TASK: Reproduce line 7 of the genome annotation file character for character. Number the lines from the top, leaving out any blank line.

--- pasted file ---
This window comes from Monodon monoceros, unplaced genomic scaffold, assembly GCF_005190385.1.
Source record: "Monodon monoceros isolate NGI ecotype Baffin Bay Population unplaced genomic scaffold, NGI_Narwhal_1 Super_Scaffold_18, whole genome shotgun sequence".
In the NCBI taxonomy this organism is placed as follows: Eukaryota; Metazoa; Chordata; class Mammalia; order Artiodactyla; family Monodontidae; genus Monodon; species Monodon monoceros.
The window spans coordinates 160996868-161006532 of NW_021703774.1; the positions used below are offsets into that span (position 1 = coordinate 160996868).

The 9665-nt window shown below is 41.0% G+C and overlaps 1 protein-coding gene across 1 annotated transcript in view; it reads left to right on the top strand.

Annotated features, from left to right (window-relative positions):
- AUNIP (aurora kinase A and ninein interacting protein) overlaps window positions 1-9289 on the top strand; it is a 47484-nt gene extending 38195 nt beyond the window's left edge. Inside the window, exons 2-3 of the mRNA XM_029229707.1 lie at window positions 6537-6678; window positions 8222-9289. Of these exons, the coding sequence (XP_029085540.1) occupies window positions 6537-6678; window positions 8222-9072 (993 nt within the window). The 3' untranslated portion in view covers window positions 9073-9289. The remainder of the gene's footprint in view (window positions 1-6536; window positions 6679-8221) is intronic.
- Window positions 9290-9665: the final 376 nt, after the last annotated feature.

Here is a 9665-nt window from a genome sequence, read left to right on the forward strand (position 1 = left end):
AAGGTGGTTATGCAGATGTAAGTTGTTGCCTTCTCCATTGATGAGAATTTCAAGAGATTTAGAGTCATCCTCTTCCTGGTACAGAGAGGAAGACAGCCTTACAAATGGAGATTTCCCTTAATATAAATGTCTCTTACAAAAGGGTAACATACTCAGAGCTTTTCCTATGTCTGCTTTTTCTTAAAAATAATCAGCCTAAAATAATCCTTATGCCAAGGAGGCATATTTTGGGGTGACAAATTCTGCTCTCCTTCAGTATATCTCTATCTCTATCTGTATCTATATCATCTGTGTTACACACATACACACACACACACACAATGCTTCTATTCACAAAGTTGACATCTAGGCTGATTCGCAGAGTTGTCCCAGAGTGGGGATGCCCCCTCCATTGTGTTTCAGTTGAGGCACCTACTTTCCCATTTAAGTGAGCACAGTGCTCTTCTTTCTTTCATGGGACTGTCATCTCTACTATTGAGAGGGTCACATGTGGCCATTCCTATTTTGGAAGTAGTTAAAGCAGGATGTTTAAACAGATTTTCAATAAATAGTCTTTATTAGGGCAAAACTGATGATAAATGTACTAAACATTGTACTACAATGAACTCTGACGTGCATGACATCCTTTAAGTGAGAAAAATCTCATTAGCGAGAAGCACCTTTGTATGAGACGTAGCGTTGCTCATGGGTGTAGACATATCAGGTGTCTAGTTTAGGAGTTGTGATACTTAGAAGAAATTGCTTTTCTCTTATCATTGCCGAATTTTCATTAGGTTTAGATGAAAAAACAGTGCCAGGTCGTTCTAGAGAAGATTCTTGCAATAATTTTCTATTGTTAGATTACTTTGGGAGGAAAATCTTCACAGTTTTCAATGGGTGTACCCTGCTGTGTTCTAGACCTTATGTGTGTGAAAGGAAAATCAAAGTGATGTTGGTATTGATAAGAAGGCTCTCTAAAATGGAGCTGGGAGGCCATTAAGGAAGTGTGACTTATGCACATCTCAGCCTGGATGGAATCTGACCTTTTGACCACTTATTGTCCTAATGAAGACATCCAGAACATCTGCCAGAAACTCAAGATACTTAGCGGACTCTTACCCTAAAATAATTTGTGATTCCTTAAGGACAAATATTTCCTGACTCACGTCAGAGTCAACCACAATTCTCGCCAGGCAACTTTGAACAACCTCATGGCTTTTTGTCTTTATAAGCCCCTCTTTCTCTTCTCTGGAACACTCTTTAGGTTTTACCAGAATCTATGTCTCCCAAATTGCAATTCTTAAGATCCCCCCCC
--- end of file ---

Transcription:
- AUNIP (aurora kinase A and ninein interacting protein) overlaps window positions 1-9289 on the top strand; it is a 47484-nt gene extending 38195 nt beyond the window's left edge. Inside the window, exons 2-3 of the mRNA XM_029229707.1 lie at window positions 6537-6678; window positions 8222-9289. Of these exons, the coding sequence (XP_029085540.1) occupies window positions 6537-6678; window positions 8222-9072 (993 nt within the window). The 3' untranslated portion in view covers window positions 9073-9289. The remainder of the gene's footprint in view (window positions 1-6536; window positions 6679-8221) is intronic.